Thailand is not renowned for its treatment of dogs. Source: Wikimedia
Thailand’s strict laws making it a crime to insult the royal family took a farcical turn on Monday when a factory worker was charged for being critical of the king’s dog. A Thai military court heard how Thanakorn Siripaiboon made a “sarcastic” internet post about the pet. He also faces separate charges of sedition and insulting the monarch.
He faces 37 years in prison for his posts in a bizarre twist in the military’s attempts to gag critics of King Bhumibol Adulyadej.
The precise insult about the canine was not divulged by the military, according to the man’s lawyer, Anon Numpa.
Anon said what was considered as lèse-majest or royal insults had expanded drastically in recent years. Last year, an academic was accused of insulting a king who died 400 years ago. The American ambassador offended the military in November for making a speech on the subject.
The law applies to anyone who specifically defames the king, the queen, the heir apparent or the regent but there is no mention of pets.
“I never imagined they would use the law for the royal dog,” he said. “It’s nonsense.”
King Bhumibol, 88, who is ailing in a Bangkok hospital, rescued the mongrel from an alley; in 2002 he wrote a best-selling book about her. The Thai media uses the respectful honorific “khun” to describe the dog, similar to ma’am.
The book describes Tongdaeng as a “respectful dog, with proper manners.” The book was interpreted as an allegory about the importance of deference and etiquette in changing times.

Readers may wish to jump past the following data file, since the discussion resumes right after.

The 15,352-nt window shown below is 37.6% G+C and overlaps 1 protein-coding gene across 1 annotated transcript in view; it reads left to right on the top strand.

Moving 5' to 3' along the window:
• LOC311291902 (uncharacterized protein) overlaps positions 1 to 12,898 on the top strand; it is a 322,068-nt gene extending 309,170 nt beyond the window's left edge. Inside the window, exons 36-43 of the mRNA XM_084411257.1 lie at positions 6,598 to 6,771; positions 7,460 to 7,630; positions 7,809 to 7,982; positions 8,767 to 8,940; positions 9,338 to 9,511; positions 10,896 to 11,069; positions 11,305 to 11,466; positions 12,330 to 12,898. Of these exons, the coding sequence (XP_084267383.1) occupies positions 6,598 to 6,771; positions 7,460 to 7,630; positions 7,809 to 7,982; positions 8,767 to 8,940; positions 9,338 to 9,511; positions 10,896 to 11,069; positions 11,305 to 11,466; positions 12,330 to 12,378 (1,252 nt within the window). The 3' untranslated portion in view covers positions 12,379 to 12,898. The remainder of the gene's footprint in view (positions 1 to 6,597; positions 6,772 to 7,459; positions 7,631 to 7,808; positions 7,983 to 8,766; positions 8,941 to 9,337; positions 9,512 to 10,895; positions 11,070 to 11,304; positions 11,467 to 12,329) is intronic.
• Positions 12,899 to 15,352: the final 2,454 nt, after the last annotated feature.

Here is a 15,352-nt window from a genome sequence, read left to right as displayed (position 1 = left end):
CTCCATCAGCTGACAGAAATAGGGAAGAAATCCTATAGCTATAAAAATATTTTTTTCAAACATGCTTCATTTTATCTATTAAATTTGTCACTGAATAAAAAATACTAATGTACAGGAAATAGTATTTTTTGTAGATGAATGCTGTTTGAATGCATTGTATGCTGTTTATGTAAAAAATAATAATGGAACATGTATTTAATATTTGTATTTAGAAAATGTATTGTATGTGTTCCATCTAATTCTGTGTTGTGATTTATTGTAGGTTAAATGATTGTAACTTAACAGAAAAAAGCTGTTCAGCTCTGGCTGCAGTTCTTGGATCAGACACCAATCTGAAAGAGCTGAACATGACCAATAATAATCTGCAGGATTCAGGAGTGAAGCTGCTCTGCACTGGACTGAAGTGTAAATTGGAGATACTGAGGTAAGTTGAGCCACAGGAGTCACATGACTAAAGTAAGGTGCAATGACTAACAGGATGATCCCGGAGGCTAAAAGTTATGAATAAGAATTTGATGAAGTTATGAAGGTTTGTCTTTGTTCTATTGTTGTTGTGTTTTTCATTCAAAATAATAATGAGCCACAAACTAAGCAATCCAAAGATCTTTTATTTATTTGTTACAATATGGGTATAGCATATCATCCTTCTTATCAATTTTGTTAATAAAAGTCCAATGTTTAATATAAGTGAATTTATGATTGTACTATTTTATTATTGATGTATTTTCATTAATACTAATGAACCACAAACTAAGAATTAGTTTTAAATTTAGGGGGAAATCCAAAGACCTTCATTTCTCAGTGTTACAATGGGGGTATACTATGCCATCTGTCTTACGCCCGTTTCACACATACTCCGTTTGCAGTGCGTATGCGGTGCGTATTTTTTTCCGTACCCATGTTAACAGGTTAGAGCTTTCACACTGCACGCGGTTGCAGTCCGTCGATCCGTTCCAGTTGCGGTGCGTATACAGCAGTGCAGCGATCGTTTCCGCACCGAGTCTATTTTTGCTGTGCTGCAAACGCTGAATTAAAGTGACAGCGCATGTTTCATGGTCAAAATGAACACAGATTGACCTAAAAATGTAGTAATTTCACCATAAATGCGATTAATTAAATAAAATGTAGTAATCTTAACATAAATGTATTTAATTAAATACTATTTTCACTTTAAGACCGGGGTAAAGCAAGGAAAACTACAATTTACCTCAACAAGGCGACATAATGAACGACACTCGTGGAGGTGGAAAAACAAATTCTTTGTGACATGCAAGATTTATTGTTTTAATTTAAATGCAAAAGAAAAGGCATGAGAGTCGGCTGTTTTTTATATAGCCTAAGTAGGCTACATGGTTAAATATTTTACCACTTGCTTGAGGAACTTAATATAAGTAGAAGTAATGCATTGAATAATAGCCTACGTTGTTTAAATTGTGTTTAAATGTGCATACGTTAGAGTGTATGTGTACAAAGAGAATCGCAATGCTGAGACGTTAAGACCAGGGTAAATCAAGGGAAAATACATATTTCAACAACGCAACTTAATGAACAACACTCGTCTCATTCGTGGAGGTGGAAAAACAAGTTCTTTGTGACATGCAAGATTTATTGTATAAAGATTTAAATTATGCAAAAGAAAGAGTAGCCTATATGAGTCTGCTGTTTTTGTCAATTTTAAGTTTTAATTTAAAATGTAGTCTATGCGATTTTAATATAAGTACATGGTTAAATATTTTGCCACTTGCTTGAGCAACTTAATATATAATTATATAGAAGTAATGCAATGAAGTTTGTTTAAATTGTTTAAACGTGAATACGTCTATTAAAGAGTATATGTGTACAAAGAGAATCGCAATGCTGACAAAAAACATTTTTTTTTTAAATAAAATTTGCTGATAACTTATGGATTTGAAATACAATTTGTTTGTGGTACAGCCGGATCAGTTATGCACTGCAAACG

Tongdaeng “is humble and knows protocol,” the book’s preface says. “She would always sit lower than the king.”
There is relatively little discussion of the case on social media, presumably out of fear of similar legal action.
Bhumibol made a rare public appearance on Monday after failing to show up for nationwide celebrations marking his birthday earlier this month.
Thai television showed footage of the monarch, who turned 88 on December 5, swearing in dozens of judges at a reception room in a Bangkok hospital where he is receiving long-term care.
The king was last seen in public on September 1.
He has spent the past few months at Siriraj Hospite was treated for hydrocephalus, a build-up of cerebrospinal fluid that surrounds the brain.
The condition of the king, the world’s longest serving monarch, cannot be discussed openly in the kingdom.